Among BRCA2 mutation carriers who choose no intervention, more die from breast than ovarian cancer (36% v 20%, conditional on death by age 70), but non-cancer deaths are more frequent (44%; Table 2). With PO at age 40 only, ovarian cancer deaths decrease substantially; other-cause deaths remain most frequent (66%), followed by death from breast cancer (30%) and ovarian cancer (4%). Delaying PO from age 40 until age 50 yields little increase in ovarian cancer deaths (2% to 3%) but a larger increase in breast cancer deaths (12%). Among women who choose breast screening until age 40 and then PO plus PM at age 40, 18% will die by age 70; most (85%) die of non-cancer causes, followed by breast cancer (9%) and ovarian cancer (6%). Results are comparable for women who choose breast screening until age 69 and then PO at age 40, but not PM, and follow a similar pattern by age 80 (Table 2).
We observed the largest differences in overall survival with variation in assumptions about breast cancer risk (9% to 10%), TVDT (4% to 6%), and hazard ratio for breast cancer after premenopausal oophorectomy (3% to 6%). Variation in these three parameters also yielded the greatest differences in breast cancer–specific death (13% to 22%). Ovarian cancer–specific deaths varied most with changes in breast and ovarian cancer risk and TVDT (4% to 20%). Other-cause deaths varied most with breast cancer risk, TVDT, and the hazard ratio for breast cancer after premenopausal oophorectomy in BRCA1 mutation carriers (10% to 16%) and with breast and ovarian cancer risk and TVDT in BRCA2 mutation carriers (9% to 15%). Variations in other model parameters yielded smaller differences in overall and cause-specific survival (Table 3).
We developed a Monte Carlo model to simulate and compare different strategies for reducing cancer mortality in BRCA1/2 mutation carriers. The most effective strategy is PO at age 40 plus PM at age 25; for BRCA1 mutation carriers, this approach substantially improves survival by age 70 (79% v 53%, with no intervention), while for BRCA2 mutation carriers, the absolute increase is smaller (83% v 71%) because of their lesser cancer risks. We evaluated a delay in PO until age 50, which is 10 years later than recommended by current practice guidelines3 but which may appeal to women because it approximates the age of natural menopause. In BRCA1 mutation carriers, delayed PO provides half the survival gain of PO at age 40 (8% at 50 v 15% at 40), whereas for BRCA2 mutation carriers, delaying PO makes less difference (4% v 6%). For both BRCA1 and BRCA2 mutation carriers, combining PO at age 40 with PM at age 25 provides survival approaching that of women without mutations (79% for BRCA1, 83% for BRCA2, and 84% for the general population); however, postponing PM until age 40, when it may prove more acceptable than at age 25, reduces survival gain by only 1% to 2%. Most notably, we found that replacing PM with MRI-based breast screening in the presence of PO at age 40 yields only a 3% to 5% decrement in survival. Approximately 36% of US BRCA1/2 mutation carriers now choose PM, whereas 24% undergo breast screening incorporating MRI.57 Our finding that mammography plus MRI screening offers survival probability comparable to that of PM may alter women's choices between these options. In the related field of breast cancer treatment, some women will accept adjuvant chemotherapy for an anticipated survival improvement of 5% or less, whereas others consider its side effects too morbid for such a small gain58,59; current research focuses on targeting chemotherapy to women with larger estimated benefits.60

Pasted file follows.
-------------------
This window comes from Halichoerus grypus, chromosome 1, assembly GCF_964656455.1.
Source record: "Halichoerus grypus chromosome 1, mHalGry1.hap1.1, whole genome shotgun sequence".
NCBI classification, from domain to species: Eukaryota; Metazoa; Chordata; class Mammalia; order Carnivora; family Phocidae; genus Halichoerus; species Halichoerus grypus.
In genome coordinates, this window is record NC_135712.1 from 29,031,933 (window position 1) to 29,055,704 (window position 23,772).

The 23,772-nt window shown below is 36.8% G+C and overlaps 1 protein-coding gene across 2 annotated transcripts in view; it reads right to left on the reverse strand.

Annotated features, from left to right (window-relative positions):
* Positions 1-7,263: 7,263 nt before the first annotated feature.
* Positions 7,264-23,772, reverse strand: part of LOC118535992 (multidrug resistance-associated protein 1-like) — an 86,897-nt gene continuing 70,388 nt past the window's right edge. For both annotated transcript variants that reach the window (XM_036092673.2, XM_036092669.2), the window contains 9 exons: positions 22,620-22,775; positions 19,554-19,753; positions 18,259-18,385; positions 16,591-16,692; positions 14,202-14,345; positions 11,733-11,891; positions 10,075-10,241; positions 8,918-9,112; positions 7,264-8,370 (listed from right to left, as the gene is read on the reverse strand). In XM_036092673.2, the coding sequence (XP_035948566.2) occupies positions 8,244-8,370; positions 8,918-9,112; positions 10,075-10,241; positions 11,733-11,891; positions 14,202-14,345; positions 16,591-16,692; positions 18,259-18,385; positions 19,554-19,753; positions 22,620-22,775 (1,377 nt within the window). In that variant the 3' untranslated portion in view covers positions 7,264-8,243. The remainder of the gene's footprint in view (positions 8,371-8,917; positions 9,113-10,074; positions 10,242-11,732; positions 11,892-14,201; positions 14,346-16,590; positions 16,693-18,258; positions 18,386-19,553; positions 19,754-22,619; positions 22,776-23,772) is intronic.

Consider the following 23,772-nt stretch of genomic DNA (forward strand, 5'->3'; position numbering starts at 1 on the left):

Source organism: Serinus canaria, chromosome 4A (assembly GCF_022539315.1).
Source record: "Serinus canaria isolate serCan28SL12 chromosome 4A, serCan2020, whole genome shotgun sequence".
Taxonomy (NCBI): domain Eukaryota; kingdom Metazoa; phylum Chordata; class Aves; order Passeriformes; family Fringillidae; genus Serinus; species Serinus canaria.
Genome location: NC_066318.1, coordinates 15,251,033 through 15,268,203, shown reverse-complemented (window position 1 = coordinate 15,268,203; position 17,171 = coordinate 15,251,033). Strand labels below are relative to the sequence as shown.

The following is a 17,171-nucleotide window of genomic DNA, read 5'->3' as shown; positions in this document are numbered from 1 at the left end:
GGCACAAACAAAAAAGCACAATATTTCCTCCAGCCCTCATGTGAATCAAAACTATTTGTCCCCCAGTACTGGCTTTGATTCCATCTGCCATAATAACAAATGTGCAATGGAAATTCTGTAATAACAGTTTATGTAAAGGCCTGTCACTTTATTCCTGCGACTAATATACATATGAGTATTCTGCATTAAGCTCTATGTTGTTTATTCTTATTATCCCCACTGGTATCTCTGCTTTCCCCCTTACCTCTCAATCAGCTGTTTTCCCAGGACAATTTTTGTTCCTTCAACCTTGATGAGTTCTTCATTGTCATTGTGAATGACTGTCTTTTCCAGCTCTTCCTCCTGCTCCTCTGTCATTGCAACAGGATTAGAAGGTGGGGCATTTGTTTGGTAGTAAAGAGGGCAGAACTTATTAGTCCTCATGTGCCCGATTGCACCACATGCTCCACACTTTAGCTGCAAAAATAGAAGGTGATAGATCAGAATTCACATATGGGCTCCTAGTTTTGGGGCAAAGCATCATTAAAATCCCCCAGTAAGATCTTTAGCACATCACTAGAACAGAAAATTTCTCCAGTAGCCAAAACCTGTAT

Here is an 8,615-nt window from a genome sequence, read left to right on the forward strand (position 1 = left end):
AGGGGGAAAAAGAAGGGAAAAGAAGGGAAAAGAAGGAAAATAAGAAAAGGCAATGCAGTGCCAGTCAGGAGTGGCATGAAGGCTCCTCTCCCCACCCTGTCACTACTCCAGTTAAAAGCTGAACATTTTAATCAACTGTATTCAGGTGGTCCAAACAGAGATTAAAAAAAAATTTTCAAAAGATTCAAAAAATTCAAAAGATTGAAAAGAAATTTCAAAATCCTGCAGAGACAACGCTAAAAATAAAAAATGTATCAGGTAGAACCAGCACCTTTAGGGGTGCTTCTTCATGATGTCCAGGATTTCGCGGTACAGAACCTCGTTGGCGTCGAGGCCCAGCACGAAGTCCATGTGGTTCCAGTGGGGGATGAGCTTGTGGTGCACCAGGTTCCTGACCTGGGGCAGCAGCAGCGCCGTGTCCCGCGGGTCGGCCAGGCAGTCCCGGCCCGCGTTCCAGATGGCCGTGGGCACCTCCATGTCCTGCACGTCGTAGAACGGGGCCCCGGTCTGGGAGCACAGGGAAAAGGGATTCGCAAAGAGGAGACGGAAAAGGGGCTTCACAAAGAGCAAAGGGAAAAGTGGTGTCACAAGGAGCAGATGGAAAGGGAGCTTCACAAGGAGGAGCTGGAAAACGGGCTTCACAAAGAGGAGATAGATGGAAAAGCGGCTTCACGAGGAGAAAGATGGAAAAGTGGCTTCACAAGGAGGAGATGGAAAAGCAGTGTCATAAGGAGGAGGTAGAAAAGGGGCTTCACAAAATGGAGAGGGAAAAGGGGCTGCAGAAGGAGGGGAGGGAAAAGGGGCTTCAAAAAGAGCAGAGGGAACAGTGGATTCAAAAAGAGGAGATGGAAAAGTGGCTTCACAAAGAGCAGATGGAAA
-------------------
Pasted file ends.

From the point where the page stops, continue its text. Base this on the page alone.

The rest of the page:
Many prior model-based analyses have addressed cancer risk management in BRCA1/2 mutation carriers.19,53,61–65 Most concluded that prophylactic surgeries improve life expectancy62,64,65; however, few19,63 considered recent improvements in cancer detection with breast MRI.10–13,66 Our study represents an advance because we directly compared prophylactic surgery with screening, incorporating an updated understanding of the options available to high-risk women. We modeled the effect of MRI screening on cancer detection and prognosis, on the basis of the tumor grade, growth rate, and hormone receptor profiles in BRCA1/2 mutation carriers.10,37,38,44,67 We incorporated data on age-specific breast cancer risk reduction after premenopausal PO6,8 and considered the use of oral contraceptives,26–36 which most prior analyses did not. However, given controversy about chemoprevention with tamoxifen and raloxifene in BRCA1/2 mutation carriers,57,68–70 we did not model them. Although some practice guidelines recommend ovarian cancer screening with transvaginal ultrasound and CA125 in BRCA1/2 mutation carriers who do not undergo PO,3 we chose not to model this strategy, given the lack of compelling evidence that it impacts survival or other health outcomes.